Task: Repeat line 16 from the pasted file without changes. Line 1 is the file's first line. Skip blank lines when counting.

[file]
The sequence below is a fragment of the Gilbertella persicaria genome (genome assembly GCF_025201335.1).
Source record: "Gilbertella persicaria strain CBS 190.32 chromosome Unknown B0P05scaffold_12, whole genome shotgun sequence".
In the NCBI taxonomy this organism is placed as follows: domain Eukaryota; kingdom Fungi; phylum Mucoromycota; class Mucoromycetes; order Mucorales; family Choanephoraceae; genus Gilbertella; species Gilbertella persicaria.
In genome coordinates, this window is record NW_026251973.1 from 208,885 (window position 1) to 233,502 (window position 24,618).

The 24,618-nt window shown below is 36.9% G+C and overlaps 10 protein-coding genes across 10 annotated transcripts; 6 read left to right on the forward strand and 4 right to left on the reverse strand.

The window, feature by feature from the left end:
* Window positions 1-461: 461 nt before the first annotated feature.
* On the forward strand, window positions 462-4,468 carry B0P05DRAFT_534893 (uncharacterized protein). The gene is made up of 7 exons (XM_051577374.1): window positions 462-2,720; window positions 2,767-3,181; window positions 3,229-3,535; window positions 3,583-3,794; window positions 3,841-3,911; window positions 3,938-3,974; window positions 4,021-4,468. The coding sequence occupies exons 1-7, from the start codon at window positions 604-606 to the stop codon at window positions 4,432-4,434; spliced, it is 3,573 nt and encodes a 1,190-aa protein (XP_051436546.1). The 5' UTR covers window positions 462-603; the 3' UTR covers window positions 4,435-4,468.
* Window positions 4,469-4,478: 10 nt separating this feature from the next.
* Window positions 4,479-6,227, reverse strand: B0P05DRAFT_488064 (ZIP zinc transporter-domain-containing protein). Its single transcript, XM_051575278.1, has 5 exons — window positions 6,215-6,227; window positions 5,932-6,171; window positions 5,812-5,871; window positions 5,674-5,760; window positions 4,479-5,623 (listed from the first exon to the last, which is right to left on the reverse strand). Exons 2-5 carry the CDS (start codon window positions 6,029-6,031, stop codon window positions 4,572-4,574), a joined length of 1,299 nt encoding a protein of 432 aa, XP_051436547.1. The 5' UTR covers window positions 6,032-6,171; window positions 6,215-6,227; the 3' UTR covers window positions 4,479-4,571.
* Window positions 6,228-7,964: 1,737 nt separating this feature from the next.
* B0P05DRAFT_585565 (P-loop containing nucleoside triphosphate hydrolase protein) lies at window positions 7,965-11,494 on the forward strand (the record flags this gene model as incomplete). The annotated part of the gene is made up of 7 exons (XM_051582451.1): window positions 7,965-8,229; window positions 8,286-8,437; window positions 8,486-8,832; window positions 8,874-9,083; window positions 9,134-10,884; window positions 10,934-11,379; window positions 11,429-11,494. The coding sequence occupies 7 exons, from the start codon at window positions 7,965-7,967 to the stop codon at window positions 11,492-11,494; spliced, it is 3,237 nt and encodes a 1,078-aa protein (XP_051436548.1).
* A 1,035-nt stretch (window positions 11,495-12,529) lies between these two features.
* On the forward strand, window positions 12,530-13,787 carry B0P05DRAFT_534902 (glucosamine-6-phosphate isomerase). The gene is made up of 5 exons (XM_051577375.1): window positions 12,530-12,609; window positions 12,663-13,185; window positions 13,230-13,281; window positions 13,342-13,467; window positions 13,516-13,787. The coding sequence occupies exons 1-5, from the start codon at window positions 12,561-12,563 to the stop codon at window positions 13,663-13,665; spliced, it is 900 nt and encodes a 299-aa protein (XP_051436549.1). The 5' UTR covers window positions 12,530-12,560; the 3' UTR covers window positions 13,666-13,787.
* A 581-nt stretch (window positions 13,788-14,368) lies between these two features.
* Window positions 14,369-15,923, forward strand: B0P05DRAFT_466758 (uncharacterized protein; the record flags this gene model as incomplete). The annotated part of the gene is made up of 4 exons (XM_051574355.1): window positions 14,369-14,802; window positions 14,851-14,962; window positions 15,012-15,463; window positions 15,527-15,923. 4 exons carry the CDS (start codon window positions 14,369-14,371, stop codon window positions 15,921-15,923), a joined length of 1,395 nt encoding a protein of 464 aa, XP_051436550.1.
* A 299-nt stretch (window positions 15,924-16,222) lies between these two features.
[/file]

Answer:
* Window positions 14,369-15,923, forward strand: B0P05DRAFT_466758 (uncharacterized protein; the record flags this gene model as incomplete). The annotated part of the gene is made up of 4 exons (XM_051574355.1): window positions 14,369-14,802; window positions 14,851-14,962; window positions 15,012-15,463; window positions 15,527-15,923. 4 exons carry the CDS (start codon window positions 14,369-14,371, stop codon window positions 15,921-15,923), a joined length of 1,395 nt encoding a protein of 464 aa, XP_051436550.1.